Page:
Nachum Remba stood tall, always calm, always smiling. He came from a theatrical family where he developed a jokester personality, which with his dry sense of humor, he used to make people laugh. People described him as thoughtful and kind, a stubborn optimist. And what he wanted most was to help others.
Nachum lived in the Warsaw ghetto. Where he watched men, women, and children marched to the Umschlagplatz, a holding area, to await deportation to concentration camps, to nearly certain death.
He grew tired of just watching. So along with others, he set up a fake hospital, where he wore a long white doctor’s coat. And he would walk into the Umschlagplatz, which was the collection area prior to deportation to a concentration camp, the place no Jewish person wanted to be, and where bullets whizzed by from snipers up above, and he would face Nazi soldiers to convince them that some of the Jewish people weren’t fit for transport. He would take these rescued people to his “hospital.” Where he and his nurses would “bandage” them and, by “ambulance,” take them back into the ghetto.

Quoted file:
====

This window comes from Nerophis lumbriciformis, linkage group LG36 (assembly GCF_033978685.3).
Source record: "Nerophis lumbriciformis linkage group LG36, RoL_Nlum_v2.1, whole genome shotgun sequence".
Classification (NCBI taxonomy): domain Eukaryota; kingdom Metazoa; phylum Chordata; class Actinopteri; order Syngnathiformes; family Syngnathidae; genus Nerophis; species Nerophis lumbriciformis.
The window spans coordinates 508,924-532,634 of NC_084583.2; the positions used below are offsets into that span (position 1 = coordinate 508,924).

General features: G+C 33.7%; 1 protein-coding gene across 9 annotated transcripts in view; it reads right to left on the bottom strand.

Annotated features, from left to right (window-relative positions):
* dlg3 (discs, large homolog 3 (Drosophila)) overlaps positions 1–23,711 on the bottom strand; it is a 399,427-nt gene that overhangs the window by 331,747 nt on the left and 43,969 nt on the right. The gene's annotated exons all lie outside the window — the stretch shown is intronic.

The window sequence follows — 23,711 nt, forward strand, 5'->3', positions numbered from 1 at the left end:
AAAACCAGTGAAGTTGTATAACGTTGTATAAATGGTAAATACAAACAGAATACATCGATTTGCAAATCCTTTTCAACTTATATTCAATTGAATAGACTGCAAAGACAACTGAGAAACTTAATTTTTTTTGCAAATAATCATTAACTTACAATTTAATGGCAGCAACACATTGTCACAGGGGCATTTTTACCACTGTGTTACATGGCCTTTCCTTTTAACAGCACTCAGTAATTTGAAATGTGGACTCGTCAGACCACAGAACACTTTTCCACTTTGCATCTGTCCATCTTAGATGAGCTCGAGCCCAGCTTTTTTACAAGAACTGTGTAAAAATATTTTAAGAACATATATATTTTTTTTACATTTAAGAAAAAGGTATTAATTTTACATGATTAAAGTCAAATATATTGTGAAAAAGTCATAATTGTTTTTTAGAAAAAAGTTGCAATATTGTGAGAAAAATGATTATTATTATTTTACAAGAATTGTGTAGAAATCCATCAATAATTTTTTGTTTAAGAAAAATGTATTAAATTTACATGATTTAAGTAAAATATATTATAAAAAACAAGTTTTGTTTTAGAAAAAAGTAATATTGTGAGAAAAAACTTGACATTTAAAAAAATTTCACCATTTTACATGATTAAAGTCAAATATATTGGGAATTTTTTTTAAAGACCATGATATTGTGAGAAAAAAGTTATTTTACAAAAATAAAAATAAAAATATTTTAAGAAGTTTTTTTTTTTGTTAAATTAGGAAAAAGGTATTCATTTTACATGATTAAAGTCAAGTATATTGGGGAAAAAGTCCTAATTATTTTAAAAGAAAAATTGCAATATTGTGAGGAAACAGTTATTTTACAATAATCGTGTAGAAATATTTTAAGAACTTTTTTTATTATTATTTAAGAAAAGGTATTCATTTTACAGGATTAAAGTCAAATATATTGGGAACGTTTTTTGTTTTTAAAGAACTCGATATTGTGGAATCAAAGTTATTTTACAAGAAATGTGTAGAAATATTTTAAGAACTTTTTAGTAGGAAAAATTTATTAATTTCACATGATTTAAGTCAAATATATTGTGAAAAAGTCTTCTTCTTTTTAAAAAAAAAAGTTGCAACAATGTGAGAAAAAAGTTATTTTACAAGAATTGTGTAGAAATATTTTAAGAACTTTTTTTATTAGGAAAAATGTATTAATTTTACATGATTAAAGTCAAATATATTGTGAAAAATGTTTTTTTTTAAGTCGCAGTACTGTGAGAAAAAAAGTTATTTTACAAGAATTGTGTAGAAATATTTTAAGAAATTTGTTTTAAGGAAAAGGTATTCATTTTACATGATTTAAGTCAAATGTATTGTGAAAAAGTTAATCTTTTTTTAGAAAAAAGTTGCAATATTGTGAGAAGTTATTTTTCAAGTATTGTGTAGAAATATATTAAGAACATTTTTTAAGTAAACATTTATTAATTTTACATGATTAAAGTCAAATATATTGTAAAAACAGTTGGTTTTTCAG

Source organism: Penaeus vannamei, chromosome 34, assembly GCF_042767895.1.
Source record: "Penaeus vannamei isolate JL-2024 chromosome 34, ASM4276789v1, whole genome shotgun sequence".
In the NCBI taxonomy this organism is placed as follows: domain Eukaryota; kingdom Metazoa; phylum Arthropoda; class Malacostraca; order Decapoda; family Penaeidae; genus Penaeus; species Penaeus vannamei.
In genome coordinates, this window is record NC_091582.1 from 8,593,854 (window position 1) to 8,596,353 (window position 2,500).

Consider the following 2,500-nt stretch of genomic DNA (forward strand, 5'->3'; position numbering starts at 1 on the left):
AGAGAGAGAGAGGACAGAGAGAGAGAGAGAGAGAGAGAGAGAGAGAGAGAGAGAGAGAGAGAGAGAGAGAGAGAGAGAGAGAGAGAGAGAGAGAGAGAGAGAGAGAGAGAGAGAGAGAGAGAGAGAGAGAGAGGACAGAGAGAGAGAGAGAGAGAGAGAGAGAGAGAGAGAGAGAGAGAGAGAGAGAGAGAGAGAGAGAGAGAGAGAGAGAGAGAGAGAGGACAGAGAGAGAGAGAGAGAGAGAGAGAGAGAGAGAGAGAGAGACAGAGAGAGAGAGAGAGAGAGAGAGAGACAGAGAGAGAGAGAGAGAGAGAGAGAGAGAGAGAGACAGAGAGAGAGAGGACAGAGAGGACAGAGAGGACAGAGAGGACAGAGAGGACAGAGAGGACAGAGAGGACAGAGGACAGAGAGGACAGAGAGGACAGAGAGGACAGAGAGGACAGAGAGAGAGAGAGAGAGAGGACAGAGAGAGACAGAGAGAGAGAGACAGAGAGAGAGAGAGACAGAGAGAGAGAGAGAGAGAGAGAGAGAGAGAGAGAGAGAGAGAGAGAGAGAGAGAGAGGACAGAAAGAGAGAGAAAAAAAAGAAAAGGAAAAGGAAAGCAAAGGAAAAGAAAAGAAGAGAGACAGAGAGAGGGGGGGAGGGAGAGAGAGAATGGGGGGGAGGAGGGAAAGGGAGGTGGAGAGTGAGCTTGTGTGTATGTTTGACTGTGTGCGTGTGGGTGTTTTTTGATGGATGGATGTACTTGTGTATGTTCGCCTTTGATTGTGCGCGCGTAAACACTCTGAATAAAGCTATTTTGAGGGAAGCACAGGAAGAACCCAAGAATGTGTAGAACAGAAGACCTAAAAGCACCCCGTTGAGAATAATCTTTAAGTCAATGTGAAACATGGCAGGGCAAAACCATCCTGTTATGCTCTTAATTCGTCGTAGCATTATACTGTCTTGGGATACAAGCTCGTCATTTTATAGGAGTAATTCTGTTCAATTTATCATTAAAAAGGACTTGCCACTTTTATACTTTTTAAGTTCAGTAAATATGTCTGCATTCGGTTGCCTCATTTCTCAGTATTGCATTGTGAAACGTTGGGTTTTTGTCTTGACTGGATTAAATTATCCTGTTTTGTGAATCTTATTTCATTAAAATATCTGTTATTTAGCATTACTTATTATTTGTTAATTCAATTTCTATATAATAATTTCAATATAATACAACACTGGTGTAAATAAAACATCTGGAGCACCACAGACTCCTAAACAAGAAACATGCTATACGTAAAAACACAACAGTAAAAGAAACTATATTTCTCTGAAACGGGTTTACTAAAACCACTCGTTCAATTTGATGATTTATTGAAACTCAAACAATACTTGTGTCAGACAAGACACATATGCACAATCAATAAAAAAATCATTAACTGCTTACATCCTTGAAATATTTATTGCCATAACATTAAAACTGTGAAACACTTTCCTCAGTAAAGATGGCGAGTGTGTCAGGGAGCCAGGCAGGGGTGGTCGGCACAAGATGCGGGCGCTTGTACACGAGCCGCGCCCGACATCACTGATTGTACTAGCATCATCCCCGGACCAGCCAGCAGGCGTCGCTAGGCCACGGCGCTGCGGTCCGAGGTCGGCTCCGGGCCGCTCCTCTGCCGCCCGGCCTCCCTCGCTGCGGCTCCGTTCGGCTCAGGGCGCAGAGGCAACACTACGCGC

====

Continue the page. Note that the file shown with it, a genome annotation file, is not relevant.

And his nurses, well, they wore especially wide coats. So they could hide the children they were rescuing. They would chloroform the kids to keep them quiet during rescues.
The hospital was open for just a few weeks. But in that time, they saved two to three hundred people.
Nachum was deported to the Majdanek concentration camp after being captured during the Warsaw Ghetto uprising in 1943.
But even there, he spent time with children, doing whatever he could to lift their spirits.
Nachum was killed on November 3rd, 1943.
“Nachum Remba sets up fake hospital to save Jews from deportation in Warsaw” sources: Holocaust Education & Resource Team (https://bit.ly/2EHafBv) / Irena’s Children: A True Story of Courage By Tilar J. Mazzeo. Gallery Books, 2017 / Holocaust Historical Society